United Nations Secretary-General Ban Ki-moon will visit an inter-Korean factory park in North Korea on Thursday in a bid to ease tensions between the two countries.
“All parties would benefit from a renewed engagement and commitment to genuine dialogue,” Ban said at a press briefing after addressing the World Education Forum in Incheon, South Korea. “In this regard, I want to announce that I am going to visit the Gaeseong Industrial Complex this Thursday.”
The trip would make Ban the first UN chief to visit North Korea in more than 20 years, and only one to tour the Gaeseong complex, which opened as a symbol of inter-Korean reconciliation in 2004. Boutros Boutros-Ghali was the last UN chief to visit the isolated country in 1992.
Ban, 70, said he would tour South Korean businesses operating in the complex and also meet North Korean workers. His trip was finalized by the North Korean authorities Tuesday morning, and the exact list of the people he will meet, will be confirmed Wednesday, he added.
The complex is located in Gaeseong, 10 kilometers (6 miles) north of the demilitarized zone that separates the two Koreas. Some 124 South Korean companies employed about 54,000 North Korean workers as of January, according to data provided by South Korea’s Unification Ministry.
The two Koreas have been in a dispute over the site since last year, when the North said it would scrap the ceiling for annual wage increases at the plant that was previously set at 5 percent. The decision was criticized by South Korean Unification was was Minister Lim Byeong Cheol. North Korea said in February it would raise the monthly minimum wage to $74 from $70.35, an increase of 5.2 percent, South Korea’s Yonhap News reported at the time.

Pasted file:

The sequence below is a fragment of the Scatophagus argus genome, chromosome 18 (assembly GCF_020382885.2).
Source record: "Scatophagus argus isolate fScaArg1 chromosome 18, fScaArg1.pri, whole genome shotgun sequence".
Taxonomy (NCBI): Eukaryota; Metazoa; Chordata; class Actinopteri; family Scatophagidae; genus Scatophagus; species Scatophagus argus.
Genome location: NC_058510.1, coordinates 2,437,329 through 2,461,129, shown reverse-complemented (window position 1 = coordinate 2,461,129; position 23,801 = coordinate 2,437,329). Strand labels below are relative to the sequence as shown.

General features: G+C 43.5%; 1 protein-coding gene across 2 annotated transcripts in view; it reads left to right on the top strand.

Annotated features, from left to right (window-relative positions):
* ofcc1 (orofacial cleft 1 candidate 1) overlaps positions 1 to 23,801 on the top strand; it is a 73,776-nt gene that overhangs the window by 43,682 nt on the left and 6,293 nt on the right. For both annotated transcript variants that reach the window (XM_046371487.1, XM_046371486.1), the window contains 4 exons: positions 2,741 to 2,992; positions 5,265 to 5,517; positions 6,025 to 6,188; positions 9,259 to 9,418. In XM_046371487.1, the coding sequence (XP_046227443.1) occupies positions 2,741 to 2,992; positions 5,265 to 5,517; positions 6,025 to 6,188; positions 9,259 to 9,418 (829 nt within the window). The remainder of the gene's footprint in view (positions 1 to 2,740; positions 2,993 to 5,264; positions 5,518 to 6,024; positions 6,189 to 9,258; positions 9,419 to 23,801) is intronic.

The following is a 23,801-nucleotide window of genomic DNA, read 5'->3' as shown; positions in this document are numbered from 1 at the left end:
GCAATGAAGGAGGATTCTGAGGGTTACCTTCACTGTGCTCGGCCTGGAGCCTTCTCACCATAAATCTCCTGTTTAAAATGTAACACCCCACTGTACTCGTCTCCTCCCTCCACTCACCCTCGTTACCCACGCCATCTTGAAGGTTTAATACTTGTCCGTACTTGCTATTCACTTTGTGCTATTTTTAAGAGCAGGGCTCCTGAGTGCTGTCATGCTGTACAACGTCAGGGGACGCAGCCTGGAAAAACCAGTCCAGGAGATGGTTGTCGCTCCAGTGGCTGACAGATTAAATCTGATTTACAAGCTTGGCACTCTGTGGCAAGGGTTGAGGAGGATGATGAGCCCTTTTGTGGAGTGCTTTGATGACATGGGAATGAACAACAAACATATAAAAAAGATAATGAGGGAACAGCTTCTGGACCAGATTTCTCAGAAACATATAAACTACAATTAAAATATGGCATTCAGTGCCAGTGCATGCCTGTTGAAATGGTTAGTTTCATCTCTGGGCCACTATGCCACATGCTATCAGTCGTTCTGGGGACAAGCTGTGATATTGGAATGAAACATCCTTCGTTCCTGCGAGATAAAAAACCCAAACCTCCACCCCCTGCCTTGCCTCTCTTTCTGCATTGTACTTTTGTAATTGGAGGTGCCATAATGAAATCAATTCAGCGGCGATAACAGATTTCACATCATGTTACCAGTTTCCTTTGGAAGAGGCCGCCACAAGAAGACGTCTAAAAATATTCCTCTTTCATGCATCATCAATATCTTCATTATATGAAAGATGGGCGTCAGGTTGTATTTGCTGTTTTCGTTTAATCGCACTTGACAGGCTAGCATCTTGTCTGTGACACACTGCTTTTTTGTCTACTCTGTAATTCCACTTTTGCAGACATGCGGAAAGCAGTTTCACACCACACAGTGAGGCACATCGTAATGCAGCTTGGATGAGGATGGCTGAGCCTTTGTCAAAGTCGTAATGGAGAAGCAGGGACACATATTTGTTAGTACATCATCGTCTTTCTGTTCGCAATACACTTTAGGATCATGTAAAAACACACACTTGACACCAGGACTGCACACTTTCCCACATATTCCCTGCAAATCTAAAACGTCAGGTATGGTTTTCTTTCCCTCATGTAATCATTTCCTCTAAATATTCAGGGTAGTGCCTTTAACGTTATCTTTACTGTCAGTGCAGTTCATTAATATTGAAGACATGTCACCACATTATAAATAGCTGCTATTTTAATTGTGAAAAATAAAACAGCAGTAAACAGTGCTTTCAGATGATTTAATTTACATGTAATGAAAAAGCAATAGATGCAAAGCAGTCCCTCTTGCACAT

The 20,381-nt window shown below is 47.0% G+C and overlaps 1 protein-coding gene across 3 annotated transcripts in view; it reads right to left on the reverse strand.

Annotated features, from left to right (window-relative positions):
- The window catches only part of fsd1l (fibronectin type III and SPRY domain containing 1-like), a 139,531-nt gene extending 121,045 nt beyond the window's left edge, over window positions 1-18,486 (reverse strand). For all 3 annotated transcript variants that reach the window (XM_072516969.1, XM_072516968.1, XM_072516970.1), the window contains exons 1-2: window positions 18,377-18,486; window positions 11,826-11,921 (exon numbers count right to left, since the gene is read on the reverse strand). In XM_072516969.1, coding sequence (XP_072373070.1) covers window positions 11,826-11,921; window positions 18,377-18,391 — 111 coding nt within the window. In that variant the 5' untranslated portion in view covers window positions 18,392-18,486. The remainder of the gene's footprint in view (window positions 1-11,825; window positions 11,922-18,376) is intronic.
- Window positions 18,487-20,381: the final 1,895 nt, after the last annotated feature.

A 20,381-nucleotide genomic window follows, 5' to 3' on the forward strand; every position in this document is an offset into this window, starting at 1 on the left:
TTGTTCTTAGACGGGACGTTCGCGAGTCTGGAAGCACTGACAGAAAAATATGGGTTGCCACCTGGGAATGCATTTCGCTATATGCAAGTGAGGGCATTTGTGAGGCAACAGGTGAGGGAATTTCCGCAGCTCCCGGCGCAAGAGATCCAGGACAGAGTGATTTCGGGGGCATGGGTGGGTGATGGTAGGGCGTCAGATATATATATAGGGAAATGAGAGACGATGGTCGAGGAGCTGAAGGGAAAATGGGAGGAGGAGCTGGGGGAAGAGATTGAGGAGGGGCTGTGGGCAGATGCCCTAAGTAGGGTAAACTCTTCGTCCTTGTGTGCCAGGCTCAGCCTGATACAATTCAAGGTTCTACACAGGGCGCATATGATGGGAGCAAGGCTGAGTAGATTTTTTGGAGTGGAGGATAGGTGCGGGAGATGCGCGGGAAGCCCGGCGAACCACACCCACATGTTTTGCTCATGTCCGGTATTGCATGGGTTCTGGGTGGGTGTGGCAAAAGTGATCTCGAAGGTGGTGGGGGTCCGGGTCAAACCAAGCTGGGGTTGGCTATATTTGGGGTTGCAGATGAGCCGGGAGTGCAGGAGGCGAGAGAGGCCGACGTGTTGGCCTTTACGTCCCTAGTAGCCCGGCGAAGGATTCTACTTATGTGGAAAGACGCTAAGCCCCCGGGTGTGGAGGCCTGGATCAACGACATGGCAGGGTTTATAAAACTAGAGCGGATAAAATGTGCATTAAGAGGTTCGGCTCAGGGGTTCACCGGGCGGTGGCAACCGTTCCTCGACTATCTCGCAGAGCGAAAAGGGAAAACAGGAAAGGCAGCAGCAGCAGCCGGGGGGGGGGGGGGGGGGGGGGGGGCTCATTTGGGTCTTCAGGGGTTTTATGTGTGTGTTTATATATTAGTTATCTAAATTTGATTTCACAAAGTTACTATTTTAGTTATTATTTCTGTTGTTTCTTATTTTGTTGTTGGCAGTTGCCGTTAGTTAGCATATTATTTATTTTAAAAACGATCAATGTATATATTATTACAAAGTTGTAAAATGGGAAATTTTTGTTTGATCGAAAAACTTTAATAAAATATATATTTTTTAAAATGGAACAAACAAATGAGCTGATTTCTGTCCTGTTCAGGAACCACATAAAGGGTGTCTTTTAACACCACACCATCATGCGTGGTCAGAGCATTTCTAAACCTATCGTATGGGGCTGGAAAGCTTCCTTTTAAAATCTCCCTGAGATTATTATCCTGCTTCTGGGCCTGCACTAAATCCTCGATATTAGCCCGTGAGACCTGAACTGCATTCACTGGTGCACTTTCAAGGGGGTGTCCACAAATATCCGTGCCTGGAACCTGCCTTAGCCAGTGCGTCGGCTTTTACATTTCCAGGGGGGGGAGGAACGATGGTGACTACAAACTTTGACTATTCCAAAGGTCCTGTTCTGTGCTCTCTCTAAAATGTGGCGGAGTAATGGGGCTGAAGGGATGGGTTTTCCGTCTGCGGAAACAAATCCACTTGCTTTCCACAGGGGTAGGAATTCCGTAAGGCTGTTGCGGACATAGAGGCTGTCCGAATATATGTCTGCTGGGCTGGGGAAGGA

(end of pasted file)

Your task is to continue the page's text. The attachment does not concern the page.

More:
North Korea has temporarily shut down the complex before, as it did in 2013 after tensions arose over the North’s third nuclear test and its protest of U.S.-South Korean military drills. Such a move deprives the Kim Jong Un’s government of a key source of hard currency, as South Korean companies give workers’ paychecks to the North Korean authorities and not directly to the laborers.
“Inter-Korean relations can cool down depending on the circumstances, but I think it’s a relief and encouraging that the Gaeseong project can continue despite the political situation,” Ban said in his mother tongue Korean, calling the complex a “win-win model.” “It’s important to emphasize this because such practical cooperation can serve as an opportunity to broaden the scope of political dialogue.”
’No Ulterior Motives’
Before assuming helm of the UN in 2007, Ban served as a South Korean diplomat and participated in the six-nation talks aimed at curbing North Korea’s nuclear ambitions. His second and final term ends in December 2016, which has prompted speculation in his home country that Ban might seek to run in the local presidential election the following year.
“I want to make it clear that my diplomatic move -- doing my utmost as UN secretary-general to bring about any practical progress in inter-Korean relations -- shouldn’t be seen as having an ulterior motive,” Ban said.
The South Korean government welcomes Ban’s visit and hopes that the trip would contribute to progress, the foreign ministry said in a statement. There were no immediate comments released by the North Korean government or its state media.